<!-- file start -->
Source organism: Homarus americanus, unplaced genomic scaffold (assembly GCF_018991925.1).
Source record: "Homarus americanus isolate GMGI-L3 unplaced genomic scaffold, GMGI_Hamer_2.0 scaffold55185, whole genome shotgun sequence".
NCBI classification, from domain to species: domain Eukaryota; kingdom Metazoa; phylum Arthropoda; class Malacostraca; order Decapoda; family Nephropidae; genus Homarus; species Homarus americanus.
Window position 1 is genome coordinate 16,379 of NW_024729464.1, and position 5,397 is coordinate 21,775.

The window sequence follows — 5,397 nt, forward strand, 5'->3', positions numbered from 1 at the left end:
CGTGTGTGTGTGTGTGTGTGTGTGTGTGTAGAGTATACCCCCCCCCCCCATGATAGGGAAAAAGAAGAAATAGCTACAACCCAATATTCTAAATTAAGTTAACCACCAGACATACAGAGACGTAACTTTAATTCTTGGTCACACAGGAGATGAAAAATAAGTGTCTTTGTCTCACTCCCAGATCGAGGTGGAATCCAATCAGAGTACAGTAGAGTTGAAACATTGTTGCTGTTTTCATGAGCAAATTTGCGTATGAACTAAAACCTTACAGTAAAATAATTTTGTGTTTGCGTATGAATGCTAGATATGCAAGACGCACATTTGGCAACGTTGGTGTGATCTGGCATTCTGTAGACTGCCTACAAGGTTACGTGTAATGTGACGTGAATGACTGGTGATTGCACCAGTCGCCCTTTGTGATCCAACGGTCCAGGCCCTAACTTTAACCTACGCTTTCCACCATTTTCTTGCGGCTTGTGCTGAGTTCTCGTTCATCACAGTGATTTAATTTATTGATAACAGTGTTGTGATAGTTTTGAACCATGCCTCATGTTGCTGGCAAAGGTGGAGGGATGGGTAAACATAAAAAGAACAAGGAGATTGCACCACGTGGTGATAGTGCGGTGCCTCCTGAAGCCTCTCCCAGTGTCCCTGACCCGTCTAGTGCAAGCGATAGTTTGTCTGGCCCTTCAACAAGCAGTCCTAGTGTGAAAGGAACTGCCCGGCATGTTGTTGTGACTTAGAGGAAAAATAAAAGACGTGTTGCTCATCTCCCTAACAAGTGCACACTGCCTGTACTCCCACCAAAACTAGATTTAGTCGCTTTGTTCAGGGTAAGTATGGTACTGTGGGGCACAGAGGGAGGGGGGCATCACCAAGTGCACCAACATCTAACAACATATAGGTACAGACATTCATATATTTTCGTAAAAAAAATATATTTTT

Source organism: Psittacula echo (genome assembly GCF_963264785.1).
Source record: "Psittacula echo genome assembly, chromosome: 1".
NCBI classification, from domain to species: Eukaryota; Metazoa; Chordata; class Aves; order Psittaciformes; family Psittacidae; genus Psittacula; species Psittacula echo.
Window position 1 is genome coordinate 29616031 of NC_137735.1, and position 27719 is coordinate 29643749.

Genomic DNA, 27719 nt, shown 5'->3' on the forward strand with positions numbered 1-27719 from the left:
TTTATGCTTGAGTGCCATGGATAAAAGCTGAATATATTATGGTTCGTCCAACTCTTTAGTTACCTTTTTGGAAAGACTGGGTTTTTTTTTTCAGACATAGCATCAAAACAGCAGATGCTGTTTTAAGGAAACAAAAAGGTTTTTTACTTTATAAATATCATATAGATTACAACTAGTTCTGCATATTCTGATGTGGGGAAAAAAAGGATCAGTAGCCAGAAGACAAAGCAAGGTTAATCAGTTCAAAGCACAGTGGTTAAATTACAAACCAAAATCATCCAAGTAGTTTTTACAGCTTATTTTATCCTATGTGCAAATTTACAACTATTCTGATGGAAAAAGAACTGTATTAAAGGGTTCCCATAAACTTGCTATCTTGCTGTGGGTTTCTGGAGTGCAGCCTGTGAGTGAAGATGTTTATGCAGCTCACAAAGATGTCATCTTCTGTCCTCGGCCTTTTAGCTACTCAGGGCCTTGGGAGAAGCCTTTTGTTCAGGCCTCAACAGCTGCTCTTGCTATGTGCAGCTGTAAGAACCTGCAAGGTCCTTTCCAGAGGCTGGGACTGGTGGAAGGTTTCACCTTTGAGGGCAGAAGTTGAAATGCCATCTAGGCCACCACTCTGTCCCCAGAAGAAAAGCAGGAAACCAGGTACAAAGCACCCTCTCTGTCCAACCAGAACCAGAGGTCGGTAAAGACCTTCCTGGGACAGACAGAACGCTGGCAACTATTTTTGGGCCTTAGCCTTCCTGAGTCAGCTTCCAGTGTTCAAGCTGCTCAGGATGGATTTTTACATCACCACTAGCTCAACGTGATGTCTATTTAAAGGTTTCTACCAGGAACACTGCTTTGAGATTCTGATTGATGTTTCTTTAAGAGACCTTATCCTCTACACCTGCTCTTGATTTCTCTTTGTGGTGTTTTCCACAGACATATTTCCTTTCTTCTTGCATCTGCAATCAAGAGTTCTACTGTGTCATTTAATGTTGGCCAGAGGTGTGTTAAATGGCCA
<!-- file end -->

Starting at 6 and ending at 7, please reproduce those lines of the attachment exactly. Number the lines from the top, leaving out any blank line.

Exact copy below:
CGTGTGTGTGTGTGTGTGTGTGTGTGTGTAGAGTATACCCCCCCCCCCCATGATAGGGAAAAAGAAGAAATAGCTACAACCCAATATTCTAAATTAAGTTAACCACCAGACATACAGAGACGTAACTTTAATTCTTGGTCACACAGGAGATGAAAAATAAGTGTCTTTGTCTCACTCCCAGATCGAGGTGGAATCCAATCAGAGTACAGTAGAGTTGAAACATTGTTGCTGTTTTCATGAGCAAATTTGCGTATGAACTAAAACCTTACAGTAAAATAATTTTGTGTTTGCGTATGAATGCTAGATATGCAAGACGCACATTTGGCAACGTTGGTGTGATCTGGCATTCTGTAGACTGCCTACAAGGTTACGTGTAATGTGACGTGAATGACTGGTGATTGCACCAGTCGCCCTTTGTGATCCAACGGTCCAGGCCCTAACTTTAACCTACGCTTTCCACCATTTTCTTGCGGCTTGTGCTGAGTTCTCGTTCATCACAGTGATTTAATTTATTGATAACAGTGTTGTGATAGTTTTGAACCATGCCTCATGTTGCTGGCAAAGGTGGAGGGATGGGTAAACATAAAAAGAACAAGGAGATTGCACCACGTGGTGATAGTGCGGTGCCTCCTGAAGCCTCTCCCAGTGTCCCTGACCCGTCTAGTGCAAGCGATAGTTTGTCTGGCCCTTCAACAAGCAGTCCTAGTGTGAAAGGAACTGCCCGGCATGTTGTTGTGACTTAGAGGAAAAATAAAAGACGTGTTGCTCATCTCCCTAACAAGTGCACACTGCCTGTACTCCCACCAAAACTAGATTTAGTCGCTTTGTTCAGGGTAAGTATGGTACTGTGGGGCACAGAGGGAGGGGGGCATCACCAAGTGCACCAACATCTAACAACATATAGGTACAGACATTCATATATTTTCGTAAAAAAAATATATTTTT

Source organism: Psittacula echo (genome assembly GCF_963264785.1).